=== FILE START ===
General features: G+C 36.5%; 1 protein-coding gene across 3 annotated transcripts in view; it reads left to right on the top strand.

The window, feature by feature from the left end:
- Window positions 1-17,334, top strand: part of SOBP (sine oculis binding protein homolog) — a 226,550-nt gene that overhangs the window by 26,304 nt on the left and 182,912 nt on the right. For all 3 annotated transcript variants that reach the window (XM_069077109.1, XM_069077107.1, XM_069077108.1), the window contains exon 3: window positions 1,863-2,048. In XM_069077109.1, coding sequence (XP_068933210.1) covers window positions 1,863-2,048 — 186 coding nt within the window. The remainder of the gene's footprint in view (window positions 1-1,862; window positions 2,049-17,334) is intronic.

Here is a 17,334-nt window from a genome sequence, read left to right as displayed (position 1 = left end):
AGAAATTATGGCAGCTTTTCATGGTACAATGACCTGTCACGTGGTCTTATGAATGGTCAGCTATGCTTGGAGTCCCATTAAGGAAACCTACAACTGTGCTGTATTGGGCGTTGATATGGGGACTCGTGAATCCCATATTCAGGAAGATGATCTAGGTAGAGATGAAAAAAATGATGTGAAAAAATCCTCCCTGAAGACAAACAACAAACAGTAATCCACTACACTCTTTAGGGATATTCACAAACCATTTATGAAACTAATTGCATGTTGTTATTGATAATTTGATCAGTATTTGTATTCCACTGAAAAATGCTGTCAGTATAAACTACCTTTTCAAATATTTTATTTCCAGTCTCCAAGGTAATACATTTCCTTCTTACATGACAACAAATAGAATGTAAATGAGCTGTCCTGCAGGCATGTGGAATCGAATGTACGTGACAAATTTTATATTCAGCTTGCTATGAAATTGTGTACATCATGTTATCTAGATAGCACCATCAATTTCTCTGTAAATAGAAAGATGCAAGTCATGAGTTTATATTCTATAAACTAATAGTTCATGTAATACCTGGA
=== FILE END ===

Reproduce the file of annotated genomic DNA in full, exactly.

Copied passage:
General features: G+C 36.5%; 1 protein-coding gene across 3 annotated transcripts in view; it reads left to right on the top strand.

The window, feature by feature from the left end:
- Window positions 1-17,334, top strand: part of SOBP (sine oculis binding protein homolog) — a 226,550-nt gene that overhangs the window by 26,304 nt on the left and 182,912 nt on the right. For all 3 annotated transcript variants that reach the window (XM_069077109.1, XM_069077107.1, XM_069077108.1), the window contains exon 3: window positions 1,863-2,048. In XM_069077109.1, coding sequence (XP_068933210.1) covers window positions 1,863-2,048 — 186 coding nt within the window. The remainder of the gene's footprint in view (window positions 1-1,862; window positions 2,049-17,334) is intronic.

Here is a 17,334-nt window from a genome sequence, read left to right as displayed (position 1 = left end):
AGAAATTATGGCAGCTTTTCATGGTACAATGACCTGTCACGTGGTCTTATGAATGGTCAGCTATGCTTGGAGTCCCATTAAGGAAACCTACAACTGTGCTGTATTGGGCGTTGATATGGGGACTCGTGAATCCCATATTCAGGAAGATGATCTAGGTAGAGATGAAAAAAATGATGTGAAAAAATCCTCCCTGAAGACAAACAACAAACAGTAATCCACTACACTCTTTAGGGATATTCACAAACCATTTATGAAACTAATTGCATGTTGTTATTGATAATTTGATCAGTATTTGTATTCCACTGAAAAATGCTGTCAGTATAAACTACCTTTTCAAATATTTTATTTCCAGTCTCCAAGGTAATACATTTCCTTCTTACATGACAACAAATAGAATGTAAATGAGCTGTCCTGCAGGCATGTGGAATCGAATGTACGTGACAAATTTTATATTCAGCTTGCTATGAAATTGTGTACATCATGTTATCTAGATAGCACCATCAATTTCTCTGTAAATAGAAAGATGCAAGTCATGAGTTTATATTCTATAAACTAATAGTTCATGTAATACCTGGA